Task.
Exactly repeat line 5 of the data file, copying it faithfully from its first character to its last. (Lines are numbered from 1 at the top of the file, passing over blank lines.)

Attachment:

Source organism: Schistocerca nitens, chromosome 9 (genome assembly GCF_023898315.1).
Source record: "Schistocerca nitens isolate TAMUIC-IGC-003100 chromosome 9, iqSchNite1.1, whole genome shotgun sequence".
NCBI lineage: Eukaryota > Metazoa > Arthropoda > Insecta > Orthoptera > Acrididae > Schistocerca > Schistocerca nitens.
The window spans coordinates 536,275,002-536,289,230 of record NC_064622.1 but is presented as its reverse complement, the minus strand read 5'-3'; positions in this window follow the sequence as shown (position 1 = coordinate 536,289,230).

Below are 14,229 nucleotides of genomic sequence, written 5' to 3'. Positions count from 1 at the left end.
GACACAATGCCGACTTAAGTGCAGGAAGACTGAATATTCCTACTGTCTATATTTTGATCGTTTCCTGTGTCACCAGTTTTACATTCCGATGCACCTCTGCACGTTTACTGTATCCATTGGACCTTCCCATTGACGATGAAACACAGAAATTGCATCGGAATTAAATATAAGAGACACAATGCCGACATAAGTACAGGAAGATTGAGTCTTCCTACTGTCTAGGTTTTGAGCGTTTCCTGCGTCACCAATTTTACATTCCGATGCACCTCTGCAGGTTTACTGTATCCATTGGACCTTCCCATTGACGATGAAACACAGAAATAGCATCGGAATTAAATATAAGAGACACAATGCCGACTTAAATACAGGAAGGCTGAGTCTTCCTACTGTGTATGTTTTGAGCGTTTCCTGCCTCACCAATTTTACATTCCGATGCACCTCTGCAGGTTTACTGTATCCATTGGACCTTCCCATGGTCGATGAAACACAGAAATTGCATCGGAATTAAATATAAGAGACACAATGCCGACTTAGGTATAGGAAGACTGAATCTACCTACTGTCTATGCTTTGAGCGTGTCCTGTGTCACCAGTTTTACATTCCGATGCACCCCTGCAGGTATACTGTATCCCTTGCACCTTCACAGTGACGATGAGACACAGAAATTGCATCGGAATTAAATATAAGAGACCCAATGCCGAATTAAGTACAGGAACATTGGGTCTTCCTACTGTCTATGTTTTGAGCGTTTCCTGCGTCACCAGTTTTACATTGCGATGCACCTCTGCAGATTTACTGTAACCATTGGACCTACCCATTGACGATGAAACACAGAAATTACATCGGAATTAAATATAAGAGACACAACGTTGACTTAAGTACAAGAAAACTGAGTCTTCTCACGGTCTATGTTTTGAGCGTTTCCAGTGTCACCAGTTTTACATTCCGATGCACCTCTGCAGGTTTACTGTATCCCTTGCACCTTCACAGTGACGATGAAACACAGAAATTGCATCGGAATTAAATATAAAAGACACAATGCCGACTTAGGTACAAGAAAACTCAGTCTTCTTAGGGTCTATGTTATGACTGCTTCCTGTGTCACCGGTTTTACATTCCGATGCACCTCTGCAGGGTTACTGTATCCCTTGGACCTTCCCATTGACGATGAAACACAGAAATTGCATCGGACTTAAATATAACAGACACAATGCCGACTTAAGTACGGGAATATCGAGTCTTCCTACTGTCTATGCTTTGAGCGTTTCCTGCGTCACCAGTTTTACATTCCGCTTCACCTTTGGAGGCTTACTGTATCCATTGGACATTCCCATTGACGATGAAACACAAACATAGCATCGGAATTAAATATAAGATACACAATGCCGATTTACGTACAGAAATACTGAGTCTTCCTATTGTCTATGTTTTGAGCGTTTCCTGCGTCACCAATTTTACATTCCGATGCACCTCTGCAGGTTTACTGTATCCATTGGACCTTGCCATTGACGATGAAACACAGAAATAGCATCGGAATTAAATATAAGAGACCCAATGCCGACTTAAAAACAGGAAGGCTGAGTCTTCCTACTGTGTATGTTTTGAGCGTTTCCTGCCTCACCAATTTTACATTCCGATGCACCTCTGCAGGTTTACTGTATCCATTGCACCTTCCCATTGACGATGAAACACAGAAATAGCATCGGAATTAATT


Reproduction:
Below are 14,229 nucleotides of genomic sequence, written 5' to 3'. Positions count from 1 at the left end.